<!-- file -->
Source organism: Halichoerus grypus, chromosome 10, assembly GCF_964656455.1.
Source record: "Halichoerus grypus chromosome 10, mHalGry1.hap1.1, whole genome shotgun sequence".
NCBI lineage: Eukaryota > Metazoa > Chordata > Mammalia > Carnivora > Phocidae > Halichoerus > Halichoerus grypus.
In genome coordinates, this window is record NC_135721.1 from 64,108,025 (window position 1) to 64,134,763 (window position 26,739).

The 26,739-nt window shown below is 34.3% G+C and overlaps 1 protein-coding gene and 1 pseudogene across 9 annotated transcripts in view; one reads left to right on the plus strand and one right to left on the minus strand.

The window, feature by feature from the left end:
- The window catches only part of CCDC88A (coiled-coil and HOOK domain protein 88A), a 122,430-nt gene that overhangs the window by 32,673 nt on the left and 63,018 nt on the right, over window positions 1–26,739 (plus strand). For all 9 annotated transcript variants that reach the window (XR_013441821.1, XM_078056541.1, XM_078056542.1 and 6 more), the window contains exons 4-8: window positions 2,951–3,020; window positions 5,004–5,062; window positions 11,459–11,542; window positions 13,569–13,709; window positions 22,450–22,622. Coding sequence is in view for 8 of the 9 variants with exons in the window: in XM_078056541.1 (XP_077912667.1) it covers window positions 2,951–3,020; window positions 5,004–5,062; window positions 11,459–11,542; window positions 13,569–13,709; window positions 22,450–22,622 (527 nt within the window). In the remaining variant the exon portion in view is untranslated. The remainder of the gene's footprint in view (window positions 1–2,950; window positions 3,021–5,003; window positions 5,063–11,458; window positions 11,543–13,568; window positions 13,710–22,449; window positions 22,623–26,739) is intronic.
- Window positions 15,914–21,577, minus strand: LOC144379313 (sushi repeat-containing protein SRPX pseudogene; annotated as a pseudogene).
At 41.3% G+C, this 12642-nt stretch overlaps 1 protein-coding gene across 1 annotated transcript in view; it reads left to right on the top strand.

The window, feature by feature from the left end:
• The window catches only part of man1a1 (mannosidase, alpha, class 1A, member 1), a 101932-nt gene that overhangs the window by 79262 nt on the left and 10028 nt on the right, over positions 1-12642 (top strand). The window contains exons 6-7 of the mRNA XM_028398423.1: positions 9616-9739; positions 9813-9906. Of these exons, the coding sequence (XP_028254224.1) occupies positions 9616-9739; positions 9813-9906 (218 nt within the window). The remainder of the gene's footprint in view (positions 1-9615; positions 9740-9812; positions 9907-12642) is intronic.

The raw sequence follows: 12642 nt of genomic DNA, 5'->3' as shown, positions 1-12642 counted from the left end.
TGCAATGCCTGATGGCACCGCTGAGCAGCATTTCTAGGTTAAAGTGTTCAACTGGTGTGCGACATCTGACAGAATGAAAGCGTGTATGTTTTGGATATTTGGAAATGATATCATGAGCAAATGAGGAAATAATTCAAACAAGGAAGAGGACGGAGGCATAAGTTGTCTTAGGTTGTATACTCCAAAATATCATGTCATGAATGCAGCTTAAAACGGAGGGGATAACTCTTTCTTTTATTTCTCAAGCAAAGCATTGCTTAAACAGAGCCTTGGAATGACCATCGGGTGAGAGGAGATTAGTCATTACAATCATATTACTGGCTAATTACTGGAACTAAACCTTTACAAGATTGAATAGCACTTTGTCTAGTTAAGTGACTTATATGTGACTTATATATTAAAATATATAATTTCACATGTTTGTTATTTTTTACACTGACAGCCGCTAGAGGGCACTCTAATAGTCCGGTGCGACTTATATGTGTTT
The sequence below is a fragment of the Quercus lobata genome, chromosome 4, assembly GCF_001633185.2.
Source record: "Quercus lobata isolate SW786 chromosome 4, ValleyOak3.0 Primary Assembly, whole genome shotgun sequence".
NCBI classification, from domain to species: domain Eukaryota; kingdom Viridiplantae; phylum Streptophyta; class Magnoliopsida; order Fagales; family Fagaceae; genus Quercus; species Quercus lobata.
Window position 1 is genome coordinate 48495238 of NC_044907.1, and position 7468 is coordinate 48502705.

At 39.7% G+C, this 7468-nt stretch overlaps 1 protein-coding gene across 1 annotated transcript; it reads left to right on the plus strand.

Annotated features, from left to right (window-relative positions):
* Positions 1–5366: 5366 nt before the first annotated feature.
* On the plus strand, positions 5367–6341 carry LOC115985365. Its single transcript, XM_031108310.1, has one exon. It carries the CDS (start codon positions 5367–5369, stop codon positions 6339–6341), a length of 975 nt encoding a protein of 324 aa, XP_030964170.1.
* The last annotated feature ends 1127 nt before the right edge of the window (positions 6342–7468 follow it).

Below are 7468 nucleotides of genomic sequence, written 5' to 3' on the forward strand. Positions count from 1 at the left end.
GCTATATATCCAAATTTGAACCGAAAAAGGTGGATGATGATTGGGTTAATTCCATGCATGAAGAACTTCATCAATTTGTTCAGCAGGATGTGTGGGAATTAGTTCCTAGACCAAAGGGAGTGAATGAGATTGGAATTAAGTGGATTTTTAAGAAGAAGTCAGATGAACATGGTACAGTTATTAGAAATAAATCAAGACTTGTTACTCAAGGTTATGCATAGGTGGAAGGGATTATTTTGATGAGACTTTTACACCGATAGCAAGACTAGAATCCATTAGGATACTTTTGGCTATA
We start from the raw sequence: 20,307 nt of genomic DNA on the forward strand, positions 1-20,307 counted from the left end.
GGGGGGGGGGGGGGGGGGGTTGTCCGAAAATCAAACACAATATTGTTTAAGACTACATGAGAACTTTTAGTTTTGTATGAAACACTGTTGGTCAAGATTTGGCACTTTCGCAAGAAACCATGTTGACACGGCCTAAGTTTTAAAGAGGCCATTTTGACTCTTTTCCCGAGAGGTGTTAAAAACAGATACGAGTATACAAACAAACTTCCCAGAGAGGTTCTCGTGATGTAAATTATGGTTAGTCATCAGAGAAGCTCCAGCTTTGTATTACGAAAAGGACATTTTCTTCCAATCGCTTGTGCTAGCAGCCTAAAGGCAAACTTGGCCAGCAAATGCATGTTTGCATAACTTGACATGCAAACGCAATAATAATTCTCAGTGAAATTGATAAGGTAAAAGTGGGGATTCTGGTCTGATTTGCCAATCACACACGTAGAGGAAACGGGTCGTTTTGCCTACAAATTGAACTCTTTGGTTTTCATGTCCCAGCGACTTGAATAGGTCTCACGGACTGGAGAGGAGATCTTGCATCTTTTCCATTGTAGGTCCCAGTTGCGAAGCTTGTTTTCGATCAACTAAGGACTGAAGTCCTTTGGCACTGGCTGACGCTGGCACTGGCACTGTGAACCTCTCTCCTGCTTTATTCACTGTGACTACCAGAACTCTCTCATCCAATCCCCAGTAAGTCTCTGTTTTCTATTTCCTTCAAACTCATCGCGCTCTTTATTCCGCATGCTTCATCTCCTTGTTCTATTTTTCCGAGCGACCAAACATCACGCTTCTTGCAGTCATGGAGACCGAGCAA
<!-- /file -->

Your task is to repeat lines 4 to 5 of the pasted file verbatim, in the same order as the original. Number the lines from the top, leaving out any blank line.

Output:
In genome coordinates, this window is record NC_135721.1 from 64,108,025 (window position 1) to 64,134,763 (window position 26,739).

The 26,739-nt window shown below is 34.3% G+C and overlaps 1 protein-coding gene and 1 pseudogene across 9 annotated transcripts in view; one reads left to right on the plus strand and one right to left on the minus strand.